for control characters (ISO 6429 to be exact), has defined a
tonier, less lowbrow control character function, the GCC (Graphic
Character Composition) to serve exactly as the "escape method"
for combining two characters.
The problem is that such approaches are in the stone age of
computer typography. Characters (and charactoids) are not the
same as glyphs, and glyphs are not the same as images. The
glyphs are abstractions of the TYPE of elements of textual
graphic representation. (This is pretty close to what linguists
mean by "grapheme", but abstracted away from issues relevant to
its use as a structural unit; think of "glyph" is to "grapheme" as
"phone" is to "phoneme" and you'll be close.) Images are
instatiations or TOKENS of actual textual graphic representations
taken from particular fonts (of defined face, style, weight,
size, etc.). Modern rendering software provides layers of
mapping between a) character encoding, which is designed to
encode textual CONTENT (appropriate for manipulation by textual
processes) and b) glyphic representation (appropriate for rendering
in visible form on screen, printer, or other device). Such
mappings between character and glyph can be one-to-one in the
simple (ASCII) case, but typically are not simple in computer typography
even of English. Several characters may map to a single ligature
glyph; a sequence of baseform + non-spacing diacritic may map to a single
composite glyph. The typeface designer builds the glyphs; the
rendering software maps to the correct choice. Even in those
cases (as for the open-ended set of charactoids encodable in
Unicode which could not all be anticipated by a typeface designer)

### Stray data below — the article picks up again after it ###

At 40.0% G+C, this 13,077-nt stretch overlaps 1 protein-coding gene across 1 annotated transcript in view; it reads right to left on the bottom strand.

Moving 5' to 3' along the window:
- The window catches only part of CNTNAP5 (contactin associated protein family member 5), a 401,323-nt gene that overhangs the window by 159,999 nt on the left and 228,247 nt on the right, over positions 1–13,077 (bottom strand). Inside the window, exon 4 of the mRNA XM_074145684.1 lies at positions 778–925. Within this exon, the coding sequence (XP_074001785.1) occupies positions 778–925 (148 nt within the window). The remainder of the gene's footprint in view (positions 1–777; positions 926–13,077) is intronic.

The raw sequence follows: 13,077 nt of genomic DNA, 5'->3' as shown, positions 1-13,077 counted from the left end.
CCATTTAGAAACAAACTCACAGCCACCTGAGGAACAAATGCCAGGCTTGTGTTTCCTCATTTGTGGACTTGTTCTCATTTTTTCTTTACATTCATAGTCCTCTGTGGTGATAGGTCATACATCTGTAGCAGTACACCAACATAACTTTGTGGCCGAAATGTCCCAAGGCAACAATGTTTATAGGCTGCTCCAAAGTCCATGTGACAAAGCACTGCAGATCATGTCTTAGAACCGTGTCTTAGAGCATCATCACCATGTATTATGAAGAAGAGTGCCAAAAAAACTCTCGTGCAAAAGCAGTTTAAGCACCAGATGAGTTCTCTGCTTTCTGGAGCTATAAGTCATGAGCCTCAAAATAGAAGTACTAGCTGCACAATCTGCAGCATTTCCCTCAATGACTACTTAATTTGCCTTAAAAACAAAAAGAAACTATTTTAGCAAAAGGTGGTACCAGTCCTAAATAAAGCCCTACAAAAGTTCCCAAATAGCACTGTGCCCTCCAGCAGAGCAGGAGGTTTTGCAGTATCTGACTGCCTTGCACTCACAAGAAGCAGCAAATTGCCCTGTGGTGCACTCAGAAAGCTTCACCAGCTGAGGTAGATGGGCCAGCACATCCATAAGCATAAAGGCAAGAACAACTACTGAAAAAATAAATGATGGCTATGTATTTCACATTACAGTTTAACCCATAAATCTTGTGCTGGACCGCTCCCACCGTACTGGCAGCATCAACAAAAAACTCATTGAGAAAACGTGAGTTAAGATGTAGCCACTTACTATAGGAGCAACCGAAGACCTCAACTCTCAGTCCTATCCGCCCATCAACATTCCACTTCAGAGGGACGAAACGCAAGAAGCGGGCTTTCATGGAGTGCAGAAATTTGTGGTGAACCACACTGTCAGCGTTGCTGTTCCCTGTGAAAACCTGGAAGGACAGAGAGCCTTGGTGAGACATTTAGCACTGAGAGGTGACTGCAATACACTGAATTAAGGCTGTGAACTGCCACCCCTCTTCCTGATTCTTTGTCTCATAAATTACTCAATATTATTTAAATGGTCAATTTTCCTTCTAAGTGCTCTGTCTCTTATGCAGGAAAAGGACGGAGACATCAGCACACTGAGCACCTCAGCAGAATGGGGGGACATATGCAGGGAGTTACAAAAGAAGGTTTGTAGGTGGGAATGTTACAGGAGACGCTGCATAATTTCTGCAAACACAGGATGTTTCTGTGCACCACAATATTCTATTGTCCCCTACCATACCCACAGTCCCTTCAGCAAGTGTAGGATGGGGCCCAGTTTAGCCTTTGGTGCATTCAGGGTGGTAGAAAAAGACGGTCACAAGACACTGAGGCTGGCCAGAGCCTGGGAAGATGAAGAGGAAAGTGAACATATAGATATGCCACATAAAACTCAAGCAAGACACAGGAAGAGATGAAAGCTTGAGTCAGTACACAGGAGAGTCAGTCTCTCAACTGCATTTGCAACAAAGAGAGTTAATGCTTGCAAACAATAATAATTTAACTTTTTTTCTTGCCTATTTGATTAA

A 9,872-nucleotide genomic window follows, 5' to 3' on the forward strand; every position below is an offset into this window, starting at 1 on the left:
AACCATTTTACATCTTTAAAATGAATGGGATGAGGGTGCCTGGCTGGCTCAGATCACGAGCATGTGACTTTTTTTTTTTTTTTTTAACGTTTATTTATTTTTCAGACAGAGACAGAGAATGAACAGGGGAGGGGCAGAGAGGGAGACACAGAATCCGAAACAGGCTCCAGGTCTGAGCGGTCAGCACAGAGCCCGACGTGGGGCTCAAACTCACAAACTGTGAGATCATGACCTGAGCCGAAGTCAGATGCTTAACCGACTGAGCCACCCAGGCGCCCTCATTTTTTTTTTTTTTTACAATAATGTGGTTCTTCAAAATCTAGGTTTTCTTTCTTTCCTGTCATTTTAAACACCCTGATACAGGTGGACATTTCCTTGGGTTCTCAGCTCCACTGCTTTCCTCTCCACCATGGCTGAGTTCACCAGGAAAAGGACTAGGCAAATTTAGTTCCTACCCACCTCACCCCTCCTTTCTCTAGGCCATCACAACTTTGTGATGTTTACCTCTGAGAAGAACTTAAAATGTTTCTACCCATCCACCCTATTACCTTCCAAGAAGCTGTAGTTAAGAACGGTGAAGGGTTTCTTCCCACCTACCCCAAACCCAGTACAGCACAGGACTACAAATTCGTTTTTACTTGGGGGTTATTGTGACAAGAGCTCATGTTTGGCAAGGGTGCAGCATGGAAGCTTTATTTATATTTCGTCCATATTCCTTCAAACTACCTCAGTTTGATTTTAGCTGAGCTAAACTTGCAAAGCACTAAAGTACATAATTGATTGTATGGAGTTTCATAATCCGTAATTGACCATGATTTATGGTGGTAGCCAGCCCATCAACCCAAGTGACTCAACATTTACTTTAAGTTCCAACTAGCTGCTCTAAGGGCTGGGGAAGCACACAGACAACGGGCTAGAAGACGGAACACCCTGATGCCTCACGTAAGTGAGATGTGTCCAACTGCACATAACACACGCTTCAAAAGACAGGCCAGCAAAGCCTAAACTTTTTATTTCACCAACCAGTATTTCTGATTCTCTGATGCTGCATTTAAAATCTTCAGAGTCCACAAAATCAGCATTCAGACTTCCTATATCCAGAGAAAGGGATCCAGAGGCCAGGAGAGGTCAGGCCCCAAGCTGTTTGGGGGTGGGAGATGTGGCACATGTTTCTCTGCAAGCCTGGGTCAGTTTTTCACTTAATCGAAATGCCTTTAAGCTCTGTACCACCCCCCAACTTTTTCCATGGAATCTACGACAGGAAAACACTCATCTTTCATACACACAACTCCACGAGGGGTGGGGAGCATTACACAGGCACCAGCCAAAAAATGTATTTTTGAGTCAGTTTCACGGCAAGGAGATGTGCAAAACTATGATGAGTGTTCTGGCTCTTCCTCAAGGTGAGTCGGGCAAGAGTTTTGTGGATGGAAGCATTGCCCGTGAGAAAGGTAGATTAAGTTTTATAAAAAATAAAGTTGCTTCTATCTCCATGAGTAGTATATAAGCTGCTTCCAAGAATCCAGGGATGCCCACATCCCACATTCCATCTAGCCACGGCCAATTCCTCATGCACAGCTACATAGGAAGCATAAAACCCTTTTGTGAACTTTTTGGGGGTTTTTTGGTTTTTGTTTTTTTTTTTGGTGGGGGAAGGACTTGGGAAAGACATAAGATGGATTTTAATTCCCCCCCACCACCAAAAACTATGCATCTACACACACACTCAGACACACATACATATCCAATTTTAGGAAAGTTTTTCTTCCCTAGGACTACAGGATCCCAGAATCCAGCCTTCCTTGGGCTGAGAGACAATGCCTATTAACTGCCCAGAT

in which a baseform + non-spacing diacritic is mapped to
a pair of glyphs which must be (glyphically) composed, modern
font technology builds the composition rules into the fonts.
Effectively the diacritics "know" where to place themselves
with respect to baseforms and each other (within limits).
Once again, the solutions for handling these issues for the Latin
script are quite well-understood in the industry. Font
technology is an entire computer sub-industry single-mindedly
driven towards making computer typography even better than
the "real thing". But what is very well understood for
Latin (and rapidly being extended to Greek and Cyrillic) is
still very skimpily implemented for Arabic, or Devanagari,
or Tibetan (!) or Burmese (!), for example, where the problems
are very much harder and where getting it right is going to
take a lot more work yet.
Hoping this helps some,
--Ken Whistler
Secretary, Unicode Consortium
(and a practicing linguist!)
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Message 2: Character encodings

Date: Fri, 14 Jun 91 16:43:15 EDT
From: <>
Subject: Character encodings
Mr. Hackney: May I suggest you read the (extensive) discussions on
multilingual character coding before speculating, and before asserting
that ``the answer'' is a variable-length coding?
	-s	(Stavros Macrakis)
PS Your `inferred explanation' of `floating diacritics' is incorrect.